We are posting another installment of our foreign-policy movie recommendations, so that means it’s Friday. Congratulations on making it through the next-to-last week of (unofficial) summer. We hope you have had some time to recharge your batteries—even if only by getting to watch a few films.
This week’s theme is conspiracies. They are as American as apple pie. The American Revolution arose because colonialists were convinced that King George III was plotting to take away their liberties. The idea that powerful forces are at play seeking to control and direct our lives did not end in 1776. From fears in the Republic’s early years of an Illuminati plot to restore monarchical rule to talk that NASA faked the moon landings to the current insistence that the 2020 election was stolen, the United States has a long history with conspiracy theories. To be clear, not all “conspiracies” are imaginary. Watergate is a case in point. But whether conspiracies are rooted in fact or reflect the delusions of the paranoid, they provide powerful grist for filmmakers.
We won’t rehash all the rules we follow in making our selections. But know that we only recommend movies on these summer lists once. We have recommended Seven Days in May, Three Days of the Condor, and Wag the Dog in other lists. So they don’t appear on today’s.
Here are five movies about conspiracies in U.S. foreign policy, plus a bonus pick from a colleague.
The Manchurian Candidate (1962). After returning from Korea, Major Bennett Marco (Frank Sinatra) has recurring nightmares of his subordinate, Staff Sergeant Raymond Shaw (Laurence Harvey), shooting two other members of their platoon. Marco then learns that several other members of the platoon are having similar dreams. He eventually discovers that Shaw is not the war hero who saved his comrades’ lives as everyone believes, but a former prisoner of war brainwashed by communists to act as a sleeper assassin. Marco finds himself in a race against time to stop a plot in which Shaw’s own mother (Angela Lansbury) plays a pivotal role. Director John Frankenheimer used the film both to capitalize on Cold War paranoia and to criticize McCarthyism. (Frankenheimer followed up with another conspiracy thriller, Seven Days in May, two years later). Based on Richard Condon’s 1959 book of the same name, The Manchurian Candidate was nominated for two Oscars, including best supporting actress for Lansbury’s nefarious performance. (Fun fact: Lansbury in real life was just three years older than her “son,” Harvey.) The American Film Institute ranks Lansbury’s character the twenty-first greatest American film villain of all time. You can watch The Manchurian Candidate on Amazon Prime or Apple TV.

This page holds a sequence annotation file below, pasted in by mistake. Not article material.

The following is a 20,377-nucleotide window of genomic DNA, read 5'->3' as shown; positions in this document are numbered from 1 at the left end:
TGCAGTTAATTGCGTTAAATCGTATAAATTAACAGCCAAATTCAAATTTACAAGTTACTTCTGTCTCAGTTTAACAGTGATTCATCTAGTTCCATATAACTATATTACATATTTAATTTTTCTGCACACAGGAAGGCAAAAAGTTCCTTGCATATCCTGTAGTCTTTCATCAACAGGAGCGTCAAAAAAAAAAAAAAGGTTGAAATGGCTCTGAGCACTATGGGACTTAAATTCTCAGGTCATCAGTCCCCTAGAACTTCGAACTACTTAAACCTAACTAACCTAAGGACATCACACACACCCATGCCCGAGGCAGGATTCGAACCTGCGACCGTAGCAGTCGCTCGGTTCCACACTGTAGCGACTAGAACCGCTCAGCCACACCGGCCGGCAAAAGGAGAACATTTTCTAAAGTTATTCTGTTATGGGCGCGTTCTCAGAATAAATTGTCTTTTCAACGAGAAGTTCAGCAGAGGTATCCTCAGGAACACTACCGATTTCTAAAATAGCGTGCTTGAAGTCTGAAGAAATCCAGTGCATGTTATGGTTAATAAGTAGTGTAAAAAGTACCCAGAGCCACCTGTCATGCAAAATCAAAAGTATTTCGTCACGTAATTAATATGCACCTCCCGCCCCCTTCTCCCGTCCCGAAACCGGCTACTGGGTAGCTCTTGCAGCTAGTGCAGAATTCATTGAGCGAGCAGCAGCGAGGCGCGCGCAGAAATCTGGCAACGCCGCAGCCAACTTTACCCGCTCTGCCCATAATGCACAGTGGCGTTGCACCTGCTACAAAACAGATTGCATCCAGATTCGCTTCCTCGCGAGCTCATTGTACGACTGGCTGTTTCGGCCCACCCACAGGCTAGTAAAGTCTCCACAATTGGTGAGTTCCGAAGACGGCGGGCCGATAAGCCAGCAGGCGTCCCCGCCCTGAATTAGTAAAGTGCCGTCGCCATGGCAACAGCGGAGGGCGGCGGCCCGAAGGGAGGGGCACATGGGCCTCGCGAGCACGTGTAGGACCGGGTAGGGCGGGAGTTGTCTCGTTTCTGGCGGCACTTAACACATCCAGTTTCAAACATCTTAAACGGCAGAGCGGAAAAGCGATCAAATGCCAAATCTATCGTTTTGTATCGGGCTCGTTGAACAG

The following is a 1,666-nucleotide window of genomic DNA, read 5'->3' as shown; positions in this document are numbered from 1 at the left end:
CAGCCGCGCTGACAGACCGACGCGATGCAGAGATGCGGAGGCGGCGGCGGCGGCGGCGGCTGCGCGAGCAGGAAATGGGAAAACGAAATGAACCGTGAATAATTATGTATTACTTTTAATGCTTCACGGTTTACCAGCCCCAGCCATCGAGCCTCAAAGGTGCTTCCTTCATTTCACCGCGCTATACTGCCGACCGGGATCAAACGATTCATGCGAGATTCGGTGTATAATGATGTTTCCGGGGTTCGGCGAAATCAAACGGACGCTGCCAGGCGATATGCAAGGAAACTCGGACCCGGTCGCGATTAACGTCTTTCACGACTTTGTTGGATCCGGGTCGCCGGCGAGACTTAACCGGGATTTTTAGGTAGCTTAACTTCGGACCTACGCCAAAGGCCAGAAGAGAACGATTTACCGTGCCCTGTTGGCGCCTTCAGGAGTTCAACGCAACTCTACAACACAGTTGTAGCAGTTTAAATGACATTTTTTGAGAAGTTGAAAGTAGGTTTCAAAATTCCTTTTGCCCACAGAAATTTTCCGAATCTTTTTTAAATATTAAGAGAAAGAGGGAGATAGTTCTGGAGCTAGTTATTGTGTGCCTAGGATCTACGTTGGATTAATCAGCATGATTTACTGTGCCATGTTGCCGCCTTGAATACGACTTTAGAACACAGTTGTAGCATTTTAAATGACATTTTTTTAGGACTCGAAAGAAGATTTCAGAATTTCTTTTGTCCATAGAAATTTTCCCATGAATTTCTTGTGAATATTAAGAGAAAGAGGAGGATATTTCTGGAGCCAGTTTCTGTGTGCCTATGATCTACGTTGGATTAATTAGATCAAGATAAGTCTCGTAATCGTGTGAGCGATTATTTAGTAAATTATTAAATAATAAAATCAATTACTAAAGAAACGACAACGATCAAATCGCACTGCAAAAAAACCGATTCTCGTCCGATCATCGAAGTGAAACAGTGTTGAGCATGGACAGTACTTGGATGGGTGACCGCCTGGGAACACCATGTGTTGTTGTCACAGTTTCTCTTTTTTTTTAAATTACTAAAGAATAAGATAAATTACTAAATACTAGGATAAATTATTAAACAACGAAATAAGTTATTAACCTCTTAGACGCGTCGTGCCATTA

JFK (1991). Director Oliver Stone’s three-hour political epic follows New Orleans District Attorney Jim Garrison’s unsuccessful prosecution of businessman Clay Shaw for conspiring to assassinate President John F. Kennedy. The effort earns Garrison (Kevin Costner) powerful enemies as he uncovers evidence that high-level government officials and the military-industrial complex had Kennedy assassinated to prevent him from ending U.S. involvement in Vietnam and from dismantling the CIA. JFK also pushes the notion that Lee Harvey Oswald wasn’t a lone gunman. Stone said his film was not a “true story per se,” and it isn’t—not by a long stretch. But it’s a powerful piece of filmmaking. Even though Stone’s version of history was rightly challenged at the time for abusing history, JFK was nominated for eight Oscars, including best picture. It won for best film editing and best cinematography. The film also helped inspire Congress to pass the JFK Records Act in 1992, which required all assassination-related records to be released within twenty-five years. When the Trump administration did so in 2017, FiveThirtyEight polling found that 61 percent of Americans believe Oswald didn’t act alone. This year Stone returned to the subject with a new documentary titled, JFK Revisited: Through the Looking Glass. You can stream JFK on Amazon Prime or HBO Max.
Enemy of the State (1998). After lawyer Robert Clayton Dean (Will Smith) receives a mysterious videotape from an old friend, he finds himself the target of a bewildering smear campaign. The tape ties a corrupt bureaucrat (Jon Voight) to the murder of a prominent congressional critic of a counterterrorism bill making its way through Congress. The bill proposes drastically expanding the surveillance authority of the National Security Agency (NSA). Targeted by the NSA, Dean works with a mafia contact (Gene Hackman) to escape the agency’s high-tech clutches and to uncover the conspiracy. Director Tony Scott’s blockbuster sensationalized the efficiency and technology of the NSA to generate thrilling action scenes delivered at a breakneck pace. But Enemy of the State is, in a way, a prescient look at privacy concerns that would arise after Congress passed the Patriot Act in the wake of the 9/11 attacks. You can find Enemy of the State on Amazon Prime, Google Play, or YouTube.